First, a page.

VW Touareg takes Dakar Rally one-two-three finish

January 18th, 2010 by Darren Cottingham

VW Touareg Dakar 2010

Volkswagen has won the Dakar Rally for the second time in succession and including 1980 for a third time. After a ‘showdown in blue’ the Volkswagen duos and their TDI powered Race Touareg prototypes celebrated a one-two-three podium lockout at the finish of the toughest challenge in motorsport. In the process, Carlos Sainz/Lucas Cruz triumphed by only 2 minutes 12 seconds ahead of his team mates Nasser Al-Attiyah/Timo Gottschalk in a thrilling finale on the closing 202 kilometre sprint on the 14th and final rally day. Mark Miller/Ralph Pitchford claimed third position. Last year’s winners Giniel de Villiers/Dirk von Zitzewitz finished seventh.
VW remains the only manufacturer to have won the car category of the Dakar Rally with diesel power. TDI technology was already dominant in 2009 in Argentina and Chile. In addition to the efficiency of the Volkswagen Group’s diesel direct injection technology the Race Touareg’s reliability was the key to the 2010 “Dakar” victory: Despite the extreme demands the powerful 300 hp Race Touareg proved to be not only the most robust, but also the fastest vehicle: Seven of 14 possible stage victories and eleven days in the lead were credited to the four-wheel drive racers from Wolfsburg.
The result of the rally kept observers and fans alike on tenterhooks up to the finish line: Carlos Sainz/Lucas Cruz, Nasser Al-Attiyah/Timo Gottschalk and Mark Miller/Ralph Pitchford led in this order since the fifth Dakar Rally stage. However, at no point did any driver duo have an unassailable lead. In a strong final burst Al-Attiyah/Gottschalk edged ever closer, repeatedly taking seconds from their Volkswagen team mates Sainz/Cruz and, in doing so, staged a hard but fair duel for the leading position. The Qatari/German duo made up ground specifically in the dune sections — which once again formed one of the “Dakar’s” core elements — while the Spanish duo Sainz/Cruz controlled proceedings on the fast, twisty gravel sections.
As varied as the fight in the overall standings was — two stage wins went to Sainz/Cruz, four to Al-Attiyah/Gottschalk, one to Miller/Pitchford. So challenging proved the 32nd running of the Dakar Rally: In addition to the varied stages across soft, in part powder-like sand and through towering and endless dune fields of the Atacama Desert in northern Chile there were also gravel sections and tracks through enormous boulder fields on the agenda. The multi-faceted acid test with its terrain changing several times a day, two Andes crossings, passages through the world’s driest desert, the Atacama, as well as parts of the legendary Pampa.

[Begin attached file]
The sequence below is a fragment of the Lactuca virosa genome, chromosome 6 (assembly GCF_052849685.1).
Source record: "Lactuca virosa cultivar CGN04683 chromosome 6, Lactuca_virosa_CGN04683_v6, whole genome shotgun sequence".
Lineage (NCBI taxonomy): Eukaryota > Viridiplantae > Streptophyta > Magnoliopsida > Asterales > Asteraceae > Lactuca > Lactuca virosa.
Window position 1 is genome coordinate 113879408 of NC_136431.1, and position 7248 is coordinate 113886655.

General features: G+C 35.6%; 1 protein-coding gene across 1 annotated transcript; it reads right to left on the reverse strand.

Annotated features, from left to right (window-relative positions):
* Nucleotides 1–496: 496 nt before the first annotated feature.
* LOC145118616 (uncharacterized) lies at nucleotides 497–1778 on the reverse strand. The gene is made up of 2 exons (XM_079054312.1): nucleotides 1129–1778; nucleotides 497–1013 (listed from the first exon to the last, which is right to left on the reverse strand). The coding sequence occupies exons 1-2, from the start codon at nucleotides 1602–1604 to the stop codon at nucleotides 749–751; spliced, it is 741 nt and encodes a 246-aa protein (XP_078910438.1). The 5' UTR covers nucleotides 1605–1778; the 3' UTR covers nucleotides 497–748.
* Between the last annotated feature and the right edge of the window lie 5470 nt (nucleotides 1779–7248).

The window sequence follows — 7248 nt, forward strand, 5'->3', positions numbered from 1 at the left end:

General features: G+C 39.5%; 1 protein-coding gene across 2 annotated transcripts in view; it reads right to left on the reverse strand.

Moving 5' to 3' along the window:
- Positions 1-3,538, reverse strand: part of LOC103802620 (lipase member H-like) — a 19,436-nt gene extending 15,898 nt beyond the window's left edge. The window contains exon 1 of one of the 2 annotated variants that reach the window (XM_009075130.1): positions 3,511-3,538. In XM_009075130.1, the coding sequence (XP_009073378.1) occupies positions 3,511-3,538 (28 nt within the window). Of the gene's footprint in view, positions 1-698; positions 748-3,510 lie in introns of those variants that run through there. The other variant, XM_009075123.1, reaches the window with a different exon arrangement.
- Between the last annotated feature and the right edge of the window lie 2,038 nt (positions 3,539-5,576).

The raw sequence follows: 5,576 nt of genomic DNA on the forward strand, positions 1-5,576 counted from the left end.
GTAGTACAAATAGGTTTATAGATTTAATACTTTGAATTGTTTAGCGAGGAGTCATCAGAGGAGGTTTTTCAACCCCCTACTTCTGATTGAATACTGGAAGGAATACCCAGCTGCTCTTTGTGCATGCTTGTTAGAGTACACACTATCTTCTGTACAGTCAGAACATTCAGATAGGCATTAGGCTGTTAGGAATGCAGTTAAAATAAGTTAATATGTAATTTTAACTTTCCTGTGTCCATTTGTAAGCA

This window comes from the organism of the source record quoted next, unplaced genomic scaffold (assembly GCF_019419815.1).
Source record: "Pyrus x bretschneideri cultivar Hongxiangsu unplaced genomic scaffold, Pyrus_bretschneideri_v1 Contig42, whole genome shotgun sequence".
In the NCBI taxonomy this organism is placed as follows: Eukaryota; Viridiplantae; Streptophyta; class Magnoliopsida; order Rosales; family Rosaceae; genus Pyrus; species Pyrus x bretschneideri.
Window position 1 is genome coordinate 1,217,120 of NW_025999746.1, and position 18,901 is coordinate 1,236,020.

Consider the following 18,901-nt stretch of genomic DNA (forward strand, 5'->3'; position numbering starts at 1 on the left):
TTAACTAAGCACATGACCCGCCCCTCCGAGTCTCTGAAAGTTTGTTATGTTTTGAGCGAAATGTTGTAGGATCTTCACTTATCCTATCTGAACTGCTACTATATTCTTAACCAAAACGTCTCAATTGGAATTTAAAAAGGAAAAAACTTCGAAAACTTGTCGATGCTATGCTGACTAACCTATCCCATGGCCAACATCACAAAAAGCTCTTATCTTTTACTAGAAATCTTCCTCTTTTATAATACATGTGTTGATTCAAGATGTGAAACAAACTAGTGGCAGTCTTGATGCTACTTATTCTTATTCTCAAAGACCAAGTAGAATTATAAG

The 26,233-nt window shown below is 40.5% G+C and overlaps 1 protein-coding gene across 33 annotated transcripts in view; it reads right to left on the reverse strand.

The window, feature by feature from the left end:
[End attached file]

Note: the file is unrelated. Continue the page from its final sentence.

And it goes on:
For the new “Dakar” champions Carlos Sainz and Lucas Cruz a winning streak continued in front of millions of fans lining the daily stages in Argentina and Chile. As newly formed duo in the Volkswagen Race Touareg the Spanish pair remained unbeaten in their third competition together and secured a new superlative in “Dakar” history: Never before have two Spaniards won the legendary desert rally’s automobile category.

Volkswagen has won the Dakar Rally for the second time in succession and including 1980 for a third time. After a ‘showdown in blue’ the Volkswagen duos and their TDI powered Race Touareg prototypes celebrated a one-two-three podium lockout at the finish of the toughest challenge in motorsport. In the process, Carlos Sainz/Lucas Cruz triumphed by only 2 minutes 12 seconds ahead of his team mates Nasser Al-Attiyah/Timo Gottschalk in a thrilling finale on the closing 202 kilometre sprint on the 14th and final rally day. Mark Miller/Ralph Pitchford claimed third position. Last year’s winners Giniel de Villiers/Dirk von Zitzewitz finished seventh.

VW remains the only manufacturer to have won the car category of the Dakar Rally with diesel power. TDI technology was already dominant in 2009 in Argentina and Chile. In addition to the efficiency of the Volkswagen Group’s diesel direct injection technology the Race Touareg’s reliability was the key to the 2010 “Dakar” victory: Despite the extreme demands the powerful 300 hp Race Touareg proved to be not only the most robust, but also the fastest vehicle: Seven of 14 possible stage victories and eleven days in the lead were credited to the four-wheel drive racers from Wolfsburg.

The result of the rally kept observers and fans alike on tenterhooks up to the finish line: Carlos Sainz/Lucas Cruz, Nasser Al-Attiyah/Timo Gottschalk and Mark Miller/Ralph Pitchford led in this order since the fifth Dakar Rally stage. However, at no point did any driver duo have an unassailable lead. In a strong final burst Al-Attiyah/Gottschalk edged ever closer, repeatedly taking seconds from their Volkswagen team mates Sainz/Cruz and, in doing so, staged a hard but fair duel for the leading position. The Qatari/German duo made up ground specifically in the dune sections — which once again formed one of the “Dakar’s” core elements — while the Spanish duo Sainz/Cruz controlled proceedings on the fast, twisty gravel sections.